The first item I would like to address is the most obvious:  it is not necessary to end the life of your child in order to donate tissue for medical research-- and if you continue your pregnancy, in some cases, your baby may be able to donate tissue to other babies who are on recipient waiting lists. Heart valves, corneas and cartilage can all be used to enhance or save the life of a baby waiting for transplant. There are even organizations which help families investigate the complexities of neonatal tissue donation. Purposeful Gift is one of the most prominent organizations helping parents navigate this territory.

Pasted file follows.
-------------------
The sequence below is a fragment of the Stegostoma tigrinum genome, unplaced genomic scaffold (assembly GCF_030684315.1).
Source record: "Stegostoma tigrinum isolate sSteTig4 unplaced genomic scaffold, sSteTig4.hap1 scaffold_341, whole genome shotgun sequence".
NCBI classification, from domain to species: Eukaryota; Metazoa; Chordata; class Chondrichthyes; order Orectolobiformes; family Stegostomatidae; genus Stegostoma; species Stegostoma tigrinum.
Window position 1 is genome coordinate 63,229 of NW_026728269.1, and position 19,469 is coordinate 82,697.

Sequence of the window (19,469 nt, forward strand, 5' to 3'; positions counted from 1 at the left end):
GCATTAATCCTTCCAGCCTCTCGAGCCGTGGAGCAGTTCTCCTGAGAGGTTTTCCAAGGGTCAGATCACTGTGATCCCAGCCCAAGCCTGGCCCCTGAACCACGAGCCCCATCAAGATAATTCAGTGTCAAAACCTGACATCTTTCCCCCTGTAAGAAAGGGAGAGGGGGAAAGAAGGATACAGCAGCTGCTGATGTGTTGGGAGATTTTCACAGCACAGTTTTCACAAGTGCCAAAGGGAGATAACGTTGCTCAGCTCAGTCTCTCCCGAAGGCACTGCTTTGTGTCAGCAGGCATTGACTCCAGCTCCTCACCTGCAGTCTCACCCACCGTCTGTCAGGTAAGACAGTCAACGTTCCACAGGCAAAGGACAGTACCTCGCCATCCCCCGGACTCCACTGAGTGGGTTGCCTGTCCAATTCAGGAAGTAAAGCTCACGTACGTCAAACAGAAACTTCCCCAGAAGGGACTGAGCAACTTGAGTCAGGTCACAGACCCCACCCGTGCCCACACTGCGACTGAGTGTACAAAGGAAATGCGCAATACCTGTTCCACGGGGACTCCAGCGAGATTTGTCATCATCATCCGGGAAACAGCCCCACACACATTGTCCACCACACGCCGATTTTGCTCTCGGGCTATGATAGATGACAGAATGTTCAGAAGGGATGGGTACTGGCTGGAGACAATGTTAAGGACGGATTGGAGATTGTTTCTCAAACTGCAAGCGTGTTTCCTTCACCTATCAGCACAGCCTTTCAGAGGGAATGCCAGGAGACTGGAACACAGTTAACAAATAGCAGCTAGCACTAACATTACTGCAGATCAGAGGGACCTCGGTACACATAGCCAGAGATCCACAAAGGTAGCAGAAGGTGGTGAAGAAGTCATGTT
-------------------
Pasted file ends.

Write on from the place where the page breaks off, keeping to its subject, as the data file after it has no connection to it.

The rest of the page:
Secondly, the type of tissue donation of which she is speaking is nothing like what we have seen from the Planned Parenthood videos. As she herself clearly states, she donated to a specific organization specializing in Spina bifida research. The donation was handled by a genetic counselor in her physician’s office. Chances are (and I could be wrong about this because I'm not certain how she specifically handled her "termination,") she had her procedure in an outpatient setting, most likely in a hospital or surgical center -- not an abortion clinic. I also highly doubt Ms. Lyon's physician haggled with the researchers over storage and transport costs, and most likely did not "part out" her unborn baby. Ms. Lyon's donation was similar to the type of {whole body} donation to science which many people choose during their end-of-life planning. Ms. Lyon's contribution was no doubt appreciated by those who received her daughter's remains. I imagine they were treated with dignity and respect, and even reverence, recognized for what they were -- the remains of a human being with a serious congenital birth defect; though the whole body donation of a precious baby carried to term and delivered to {a short} life would be most appreciated, both by scientist researching specific disorders, and families whose children are waiting for life altering and life saving transplants.